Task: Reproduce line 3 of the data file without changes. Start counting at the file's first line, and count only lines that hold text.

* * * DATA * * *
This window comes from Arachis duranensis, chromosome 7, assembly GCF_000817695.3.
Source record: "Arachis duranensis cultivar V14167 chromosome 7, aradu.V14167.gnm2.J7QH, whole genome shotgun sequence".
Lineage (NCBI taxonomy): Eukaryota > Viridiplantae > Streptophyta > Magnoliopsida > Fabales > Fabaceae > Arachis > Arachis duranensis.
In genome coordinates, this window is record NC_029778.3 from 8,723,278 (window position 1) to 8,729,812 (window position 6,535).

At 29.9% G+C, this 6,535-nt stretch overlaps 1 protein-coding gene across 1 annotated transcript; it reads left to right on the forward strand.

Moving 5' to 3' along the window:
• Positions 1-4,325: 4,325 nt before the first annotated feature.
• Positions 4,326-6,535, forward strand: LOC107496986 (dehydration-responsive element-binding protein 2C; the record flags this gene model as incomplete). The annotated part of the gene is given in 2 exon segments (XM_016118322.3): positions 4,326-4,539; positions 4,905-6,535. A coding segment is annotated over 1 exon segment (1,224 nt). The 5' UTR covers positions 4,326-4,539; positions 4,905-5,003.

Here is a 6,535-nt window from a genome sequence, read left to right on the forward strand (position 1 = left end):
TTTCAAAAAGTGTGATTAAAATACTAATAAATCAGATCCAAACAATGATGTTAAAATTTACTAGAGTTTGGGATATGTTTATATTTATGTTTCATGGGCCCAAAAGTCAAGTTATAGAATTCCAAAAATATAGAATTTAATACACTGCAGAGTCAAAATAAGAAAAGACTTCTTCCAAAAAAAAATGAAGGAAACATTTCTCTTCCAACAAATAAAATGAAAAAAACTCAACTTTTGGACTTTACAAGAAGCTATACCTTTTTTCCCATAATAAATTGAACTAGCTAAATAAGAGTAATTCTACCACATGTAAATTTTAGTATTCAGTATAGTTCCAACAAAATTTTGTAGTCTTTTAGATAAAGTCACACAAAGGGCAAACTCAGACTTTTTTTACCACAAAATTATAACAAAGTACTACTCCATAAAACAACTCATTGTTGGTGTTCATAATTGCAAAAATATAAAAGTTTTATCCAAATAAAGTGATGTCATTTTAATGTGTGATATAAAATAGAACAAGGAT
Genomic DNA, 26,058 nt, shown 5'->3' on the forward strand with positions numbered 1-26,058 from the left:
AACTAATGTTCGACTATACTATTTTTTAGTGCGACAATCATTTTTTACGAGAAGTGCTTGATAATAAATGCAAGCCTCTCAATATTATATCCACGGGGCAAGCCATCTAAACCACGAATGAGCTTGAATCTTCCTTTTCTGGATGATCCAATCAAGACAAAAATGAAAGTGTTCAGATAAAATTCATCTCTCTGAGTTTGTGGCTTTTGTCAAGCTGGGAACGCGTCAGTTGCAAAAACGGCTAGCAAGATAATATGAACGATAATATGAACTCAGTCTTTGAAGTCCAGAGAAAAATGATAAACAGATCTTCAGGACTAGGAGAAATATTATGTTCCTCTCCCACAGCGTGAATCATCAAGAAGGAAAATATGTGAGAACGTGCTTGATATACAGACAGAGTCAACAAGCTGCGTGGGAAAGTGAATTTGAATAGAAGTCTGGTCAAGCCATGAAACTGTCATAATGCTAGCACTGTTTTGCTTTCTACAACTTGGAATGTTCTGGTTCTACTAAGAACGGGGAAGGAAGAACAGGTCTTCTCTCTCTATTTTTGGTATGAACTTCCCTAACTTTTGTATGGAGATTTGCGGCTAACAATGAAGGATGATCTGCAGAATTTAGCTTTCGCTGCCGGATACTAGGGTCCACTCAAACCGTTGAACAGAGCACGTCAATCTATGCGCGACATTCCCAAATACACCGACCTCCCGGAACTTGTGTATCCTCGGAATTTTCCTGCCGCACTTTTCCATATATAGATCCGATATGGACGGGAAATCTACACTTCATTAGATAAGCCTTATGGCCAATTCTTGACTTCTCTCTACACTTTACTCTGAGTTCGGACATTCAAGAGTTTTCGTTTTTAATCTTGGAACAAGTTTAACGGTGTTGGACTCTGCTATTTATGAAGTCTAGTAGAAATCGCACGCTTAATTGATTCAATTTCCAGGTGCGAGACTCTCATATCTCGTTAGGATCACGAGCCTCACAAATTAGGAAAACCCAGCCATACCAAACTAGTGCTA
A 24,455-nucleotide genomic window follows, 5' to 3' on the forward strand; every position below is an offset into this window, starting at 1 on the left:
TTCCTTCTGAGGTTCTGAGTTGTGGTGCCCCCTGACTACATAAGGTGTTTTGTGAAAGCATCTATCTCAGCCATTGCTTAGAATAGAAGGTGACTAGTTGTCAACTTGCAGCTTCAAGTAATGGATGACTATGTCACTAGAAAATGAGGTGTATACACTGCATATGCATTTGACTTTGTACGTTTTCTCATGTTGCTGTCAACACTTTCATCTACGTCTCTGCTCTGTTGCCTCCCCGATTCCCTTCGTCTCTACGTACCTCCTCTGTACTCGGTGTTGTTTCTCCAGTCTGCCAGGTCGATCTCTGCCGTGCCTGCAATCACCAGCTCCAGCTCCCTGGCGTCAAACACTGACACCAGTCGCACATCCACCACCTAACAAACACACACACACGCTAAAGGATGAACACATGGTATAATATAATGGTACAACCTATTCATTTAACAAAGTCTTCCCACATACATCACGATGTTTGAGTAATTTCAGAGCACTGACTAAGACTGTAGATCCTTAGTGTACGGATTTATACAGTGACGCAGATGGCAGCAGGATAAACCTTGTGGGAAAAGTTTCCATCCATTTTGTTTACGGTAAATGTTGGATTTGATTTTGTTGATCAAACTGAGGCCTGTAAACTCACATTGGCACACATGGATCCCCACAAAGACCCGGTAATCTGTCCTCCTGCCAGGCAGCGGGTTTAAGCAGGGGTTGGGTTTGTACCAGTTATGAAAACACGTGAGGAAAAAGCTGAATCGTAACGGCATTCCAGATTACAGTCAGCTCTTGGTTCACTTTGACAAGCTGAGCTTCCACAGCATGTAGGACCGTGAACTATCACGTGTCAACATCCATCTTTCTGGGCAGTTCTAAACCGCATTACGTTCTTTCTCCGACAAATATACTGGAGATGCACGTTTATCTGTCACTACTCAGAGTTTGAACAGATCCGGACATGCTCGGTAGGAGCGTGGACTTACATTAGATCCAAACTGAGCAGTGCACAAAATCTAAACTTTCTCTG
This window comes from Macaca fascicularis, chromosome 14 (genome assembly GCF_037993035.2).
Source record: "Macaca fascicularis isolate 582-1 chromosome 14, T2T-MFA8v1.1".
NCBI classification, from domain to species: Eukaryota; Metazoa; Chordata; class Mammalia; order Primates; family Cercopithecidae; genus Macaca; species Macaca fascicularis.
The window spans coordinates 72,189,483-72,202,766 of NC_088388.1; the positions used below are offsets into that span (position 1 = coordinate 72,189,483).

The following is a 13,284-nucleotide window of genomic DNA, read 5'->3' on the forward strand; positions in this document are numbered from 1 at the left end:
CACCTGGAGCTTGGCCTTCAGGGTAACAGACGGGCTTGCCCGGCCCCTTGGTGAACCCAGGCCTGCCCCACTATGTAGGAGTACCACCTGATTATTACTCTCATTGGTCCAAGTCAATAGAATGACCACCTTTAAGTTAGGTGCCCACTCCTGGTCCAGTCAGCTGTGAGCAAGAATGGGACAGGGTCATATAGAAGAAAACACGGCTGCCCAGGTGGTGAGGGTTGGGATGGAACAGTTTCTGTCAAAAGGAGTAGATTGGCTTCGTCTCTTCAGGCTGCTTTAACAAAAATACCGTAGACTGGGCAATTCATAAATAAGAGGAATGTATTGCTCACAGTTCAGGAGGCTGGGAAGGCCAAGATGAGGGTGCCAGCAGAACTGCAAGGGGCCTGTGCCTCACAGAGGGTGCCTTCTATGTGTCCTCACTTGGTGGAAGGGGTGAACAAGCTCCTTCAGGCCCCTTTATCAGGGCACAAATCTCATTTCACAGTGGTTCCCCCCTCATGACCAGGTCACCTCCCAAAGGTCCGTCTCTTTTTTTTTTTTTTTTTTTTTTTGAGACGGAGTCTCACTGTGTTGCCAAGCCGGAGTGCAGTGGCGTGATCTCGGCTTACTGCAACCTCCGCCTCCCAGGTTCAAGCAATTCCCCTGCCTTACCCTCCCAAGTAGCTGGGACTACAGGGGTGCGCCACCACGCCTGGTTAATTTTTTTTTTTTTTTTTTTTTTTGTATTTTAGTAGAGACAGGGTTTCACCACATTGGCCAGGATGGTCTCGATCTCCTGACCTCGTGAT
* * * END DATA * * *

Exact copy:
Lineage (NCBI taxonomy): Eukaryota > Viridiplantae > Streptophyta > Magnoliopsida > Fabales > Fabaceae > Arachis > Arachis duranensis.